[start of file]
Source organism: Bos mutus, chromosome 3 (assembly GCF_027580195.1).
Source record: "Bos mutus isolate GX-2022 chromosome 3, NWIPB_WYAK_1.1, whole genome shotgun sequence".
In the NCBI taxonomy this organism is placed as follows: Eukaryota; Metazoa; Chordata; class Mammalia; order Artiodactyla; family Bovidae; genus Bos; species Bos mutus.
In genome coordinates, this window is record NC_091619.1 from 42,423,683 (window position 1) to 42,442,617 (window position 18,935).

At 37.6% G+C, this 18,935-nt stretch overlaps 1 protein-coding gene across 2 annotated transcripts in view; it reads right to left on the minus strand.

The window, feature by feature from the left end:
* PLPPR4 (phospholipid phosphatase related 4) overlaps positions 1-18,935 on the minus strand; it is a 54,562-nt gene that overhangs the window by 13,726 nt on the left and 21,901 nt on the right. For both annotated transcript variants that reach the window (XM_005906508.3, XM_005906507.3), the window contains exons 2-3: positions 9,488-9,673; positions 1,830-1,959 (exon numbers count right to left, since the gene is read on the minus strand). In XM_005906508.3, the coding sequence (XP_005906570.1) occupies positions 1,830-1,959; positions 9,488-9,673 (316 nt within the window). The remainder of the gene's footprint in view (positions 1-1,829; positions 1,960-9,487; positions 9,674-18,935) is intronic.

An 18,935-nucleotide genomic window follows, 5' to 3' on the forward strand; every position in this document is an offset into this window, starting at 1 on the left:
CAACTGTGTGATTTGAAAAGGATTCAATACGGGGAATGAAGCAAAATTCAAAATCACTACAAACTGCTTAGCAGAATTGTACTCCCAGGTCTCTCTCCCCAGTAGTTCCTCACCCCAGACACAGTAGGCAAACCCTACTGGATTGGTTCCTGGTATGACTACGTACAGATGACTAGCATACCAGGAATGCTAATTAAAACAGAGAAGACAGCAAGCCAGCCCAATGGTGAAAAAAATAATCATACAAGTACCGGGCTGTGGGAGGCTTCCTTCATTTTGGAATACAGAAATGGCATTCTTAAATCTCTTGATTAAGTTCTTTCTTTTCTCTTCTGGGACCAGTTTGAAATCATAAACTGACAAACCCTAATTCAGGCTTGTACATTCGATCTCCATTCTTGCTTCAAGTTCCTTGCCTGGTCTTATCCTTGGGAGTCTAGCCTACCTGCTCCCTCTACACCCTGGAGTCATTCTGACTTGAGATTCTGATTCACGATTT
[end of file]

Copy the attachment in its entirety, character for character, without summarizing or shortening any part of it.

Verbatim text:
Source organism: Bos mutus, chromosome 3 (assembly GCF_027580195.1).
Source record: "Bos mutus isolate GX-2022 chromosome 3, NWIPB_WYAK_1.1, whole genome shotgun sequence".
In the NCBI taxonomy this organism is placed as follows: Eukaryota; Metazoa; Chordata; class Mammalia; order Artiodactyla; family Bovidae; genus Bos; species Bos mutus.
In genome coordinates, this window is record NC_091619.1 from 42,423,683 (window position 1) to 42,442,617 (window position 18,935).

At 37.6% G+C, this 18,935-nt stretch overlaps 1 protein-coding gene across 2 annotated transcripts in view; it reads right to left on the minus strand.

The window, feature by feature from the left end:
* PLPPR4 (phospholipid phosphatase related 4) overlaps positions 1-18,935 on the minus strand; it is a 54,562-nt gene that overhangs the window by 13,726 nt on the left and 21,901 nt on the right. For both annotated transcript variants that reach the window (XM_005906508.3, XM_005906507.3), the window contains exons 2-3: positions 9,488-9,673; positions 1,830-1,959 (exon numbers count right to left, since the gene is read on the minus strand). In XM_005906508.3, the coding sequence (XP_005906570.1) occupies positions 1,830-1,959; positions 9,488-9,673 (316 nt within the window). The remainder of the gene's footprint in view (positions 1-1,829; positions 1,960-9,487; positions 9,674-18,935) is intronic.

An 18,935-nucleotide genomic window follows, 5' to 3' on the forward strand; every position in this document is an offset into this window, starting at 1 on the left:
CAACTGTGTGATTTGAAAAGGATTCAATACGGGGAATGAAGCAAAATTCAAAATCACTACAAACTGCTTAGCAGAATTGTACTCCCAGGTCTCTCTCCCCAGTAGTTCCTCACCCCAGACACAGTAGGCAAACCCTACTGGATTGGTTCCTGGTATGACTACGTACAGATGACTAGCATACCAGGAATGCTAATTAAAACAGAGAAGACAGCAAGCCAGCCCAATGGTGAAAAAAATAATCATACAAGTACCGGGCTGTGGGAGGCTTCCTTCATTTTGGAATACAGAAATGGCATTCTTAAATCTCTTGATTAAGTTCTTTCTTTTCTCTTCTGGGACCAGTTTGAAATCATAAACTGACAAACCCTAATTCAGGCTTGTACATTCGATCTCCATTCTTGCTTCAAGTTCCTTGCCTGGTCTTATCCTTGGGAGTCTAGCCTACCTGCTCCCTCTACACCCTGGAGTCATTCTGACTTGAGATTCTGATTCACGATTT